Wednesday PM April 15th, 2009

"Tea parties" attract politicians…American Airlines reports $375 million first quarter loss…Texas Agriculture Commissioner says farms and ranches would greatly benefit from lifting of Cuban trade embargo…

Governor Rick Perry fired up an anti-tax “tea party” with his stance against the federal government and for states’ rights. Perry told the Austin crowd that officials in Washington have abandoned the country’s founding principals. He says the federal government is strangling Americans with taxation and spending. During his speech to hundreds in a U.S. flag-waving crowd, there were several shouts of “secede!” Later, answering news reporters’ questions, Perry suggested Texans might at some point get so fed up they would want to secede from the union. However, Perry says he sees no reason why Texas should make such a move. Perry’s running for re-election against Republican rival U.S. Senator Kay Bailey Hutchison, who held a news conference in Houston to detail her efforts to extend the sales tax deduction and eliminate the marriage tax penalty in future legislation. A Houston tea party was being staged in Jones Plaza this afternoon in downtown Houston.

President Barack Obama says he’s renewing his administration’s commitment to a simpler tax code. The president on Wednesday defined such a code as one that rewards work and the pursuit of the American dream. Obama is seizing the opportunity on tax-filing day to promote his push for lower taxes for working people. He said that for too long taxes have been used as a wedge to scare people into supporting bad policies for working people. Obama said his administration is starting to change that. The president said the tax code as currently written is too far complicated for most Americans to understand–but just complicated enough to suit people who try to benefit unjustly from it.

American Airlines lost $375 million in the first quarter as fewer people flew during the recession than a year ago. The loss was smaller than Wall Street expected, as American caught a break with cheaper fuel. A year ago, it lost $341 million. Revenue was $4.84 billion–down from $5.7 billion a year ago. Analysts surveyed by Thomson Reuters expected of $4.73 billion. Analysts generally do not include one-time charges.

The Federal Reserve says there are some faint signs the steep plunge in economic activity that began last fall is starting to level off. The Fed’s latest survey of business conditions nationwide found five of its 12 regional banks reporting a moderation in the pace of the economic decline. The Fed says several regions “saw signs that activity in some sectors was stabilizing at a low level … (but) overall economic activity contracted further or remained weak.”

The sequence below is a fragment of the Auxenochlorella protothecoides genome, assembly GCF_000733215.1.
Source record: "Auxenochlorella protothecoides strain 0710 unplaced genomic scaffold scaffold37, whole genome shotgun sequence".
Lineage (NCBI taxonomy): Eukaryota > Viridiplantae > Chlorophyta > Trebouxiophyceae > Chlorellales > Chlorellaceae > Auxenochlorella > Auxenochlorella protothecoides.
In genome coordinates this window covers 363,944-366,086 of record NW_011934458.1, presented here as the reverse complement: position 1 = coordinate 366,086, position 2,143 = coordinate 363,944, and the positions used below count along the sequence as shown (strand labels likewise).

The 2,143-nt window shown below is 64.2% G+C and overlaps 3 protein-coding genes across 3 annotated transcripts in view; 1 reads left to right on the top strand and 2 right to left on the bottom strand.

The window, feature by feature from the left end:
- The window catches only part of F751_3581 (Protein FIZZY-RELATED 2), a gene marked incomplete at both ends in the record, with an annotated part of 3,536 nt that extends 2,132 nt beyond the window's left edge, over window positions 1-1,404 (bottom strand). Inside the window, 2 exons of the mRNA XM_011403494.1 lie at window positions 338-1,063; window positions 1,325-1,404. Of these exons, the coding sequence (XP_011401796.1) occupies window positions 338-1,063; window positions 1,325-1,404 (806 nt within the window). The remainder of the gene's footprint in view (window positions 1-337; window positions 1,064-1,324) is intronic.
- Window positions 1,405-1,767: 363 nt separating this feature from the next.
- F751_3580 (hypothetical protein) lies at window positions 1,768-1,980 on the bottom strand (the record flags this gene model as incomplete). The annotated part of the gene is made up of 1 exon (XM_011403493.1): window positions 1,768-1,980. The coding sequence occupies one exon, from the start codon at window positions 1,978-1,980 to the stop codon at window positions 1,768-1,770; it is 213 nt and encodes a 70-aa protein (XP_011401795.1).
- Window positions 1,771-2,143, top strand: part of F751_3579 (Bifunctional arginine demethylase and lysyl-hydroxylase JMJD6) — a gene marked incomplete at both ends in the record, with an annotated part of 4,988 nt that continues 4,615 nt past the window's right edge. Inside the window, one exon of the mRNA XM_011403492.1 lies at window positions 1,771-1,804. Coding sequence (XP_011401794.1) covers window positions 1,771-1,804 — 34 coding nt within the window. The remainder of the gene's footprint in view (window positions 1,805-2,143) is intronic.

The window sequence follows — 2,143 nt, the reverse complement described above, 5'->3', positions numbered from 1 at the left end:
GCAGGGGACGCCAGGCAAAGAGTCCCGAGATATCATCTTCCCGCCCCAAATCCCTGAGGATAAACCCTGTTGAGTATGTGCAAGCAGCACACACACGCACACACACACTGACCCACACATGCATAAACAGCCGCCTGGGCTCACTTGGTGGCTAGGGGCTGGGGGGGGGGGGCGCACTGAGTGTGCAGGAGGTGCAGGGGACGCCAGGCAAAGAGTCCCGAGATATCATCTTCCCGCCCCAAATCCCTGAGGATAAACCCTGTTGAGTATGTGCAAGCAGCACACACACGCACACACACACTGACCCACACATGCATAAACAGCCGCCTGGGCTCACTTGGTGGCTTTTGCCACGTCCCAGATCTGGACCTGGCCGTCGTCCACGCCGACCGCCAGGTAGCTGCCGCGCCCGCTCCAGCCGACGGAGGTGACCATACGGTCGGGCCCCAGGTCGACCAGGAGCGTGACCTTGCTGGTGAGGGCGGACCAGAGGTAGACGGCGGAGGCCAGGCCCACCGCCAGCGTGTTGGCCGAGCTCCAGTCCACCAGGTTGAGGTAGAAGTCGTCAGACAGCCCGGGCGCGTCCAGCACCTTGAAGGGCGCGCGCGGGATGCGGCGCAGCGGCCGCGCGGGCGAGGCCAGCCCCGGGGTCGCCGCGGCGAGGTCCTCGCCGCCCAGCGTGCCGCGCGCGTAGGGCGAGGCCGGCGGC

Consumer prices dipped unexpectedly in March, leaving inflation over the past year falling at the fastest clip in more than a half-century. The Labor Department says consumer prices edged down 0.1 per cent last month as a drop in energy prices offset the biggest rise in tobacco prices since 1998. It was a better performance than the 0.1 per cent rise that economists had expected. The recession is expected to keep a lid on inflation as massive layoffs dampen wage pressures and weak demand keeps companies from raising product prices.

Industrial production fell for the fifth straight month in March, as companies cut output in order to clear stockpiles of goods. The Federal Reserve reports that production at the nation’s factories, mines and utilities dropped a seasonally adjusted 1.5 per cent, matching February’s decline and worse than the one per cent drop analysts expected. Factories and mines are increasingly idle, as the total industrial capacity utilization rate fell to 69.3 per cent from 70.3 per cent, the lowest on records dating to 1967.

Oil prices are lower as investors digest fresh economic news and word that crude stockpiles swelled with the biggest surplus in 19 years. The Energy Information Administration said crude oil inventories rose by 5.6 million barrels last week as demand for gasoline and other fuels continued to slide. That was more than twice what analysts expected, and the total now in storage is the most held since September 7th, 1990. At the pump, gas prices were flat overnight, at a national average of $2.05 a gallon, according to AAA, Wright Express and Oil price Information Service.

A sharp increase in credit-card loan losses at Capital One Financial does not bode well for other big consumer lenders. The Mastercard and Visa credit card issuer said that its U.S. and international credit card defaults rose in March. While not unexpected, the news from the McLean, Virginia-based company suggests that the deteriorating economy and sharp rise in unemployment are weighing heavily on the sector. Nearly all lenders are seeing more customers stop making monthly payments.

Bank lending to consumers and businesses for many types of loans fell in February despite the billions of dollars in government support the banks received. The Treasury Department says its latest monthly survey of lending activities at the nation’s biggest banks showed nine reported increases and 12 posted declines. The median, or midpoint, for lending activity dipped 2.2 per cent in February. While the median level of activity in mortgage lending rose 35.4 per cent and home equity lines of credit grew 17.7 per cent, lending to businesses for commercial and industrial loans plunged 47 per cent.

The Obama administration has selected the first six companies to participate in a $50 billion program designed to help millions of struggling homeowners avoid foreclosure. The administration says the companies will receive a maximum of $9.9 billion. Other companies will be named in coming months. Chase Home Finance will receive up to $3.6 billion–the largest amount among the six companies. The other recipients are: Wells Fargo Bank, GMAC Mortgage, CitiMortgage, Select Portfolio Servicing and Saxon Mortgage Services.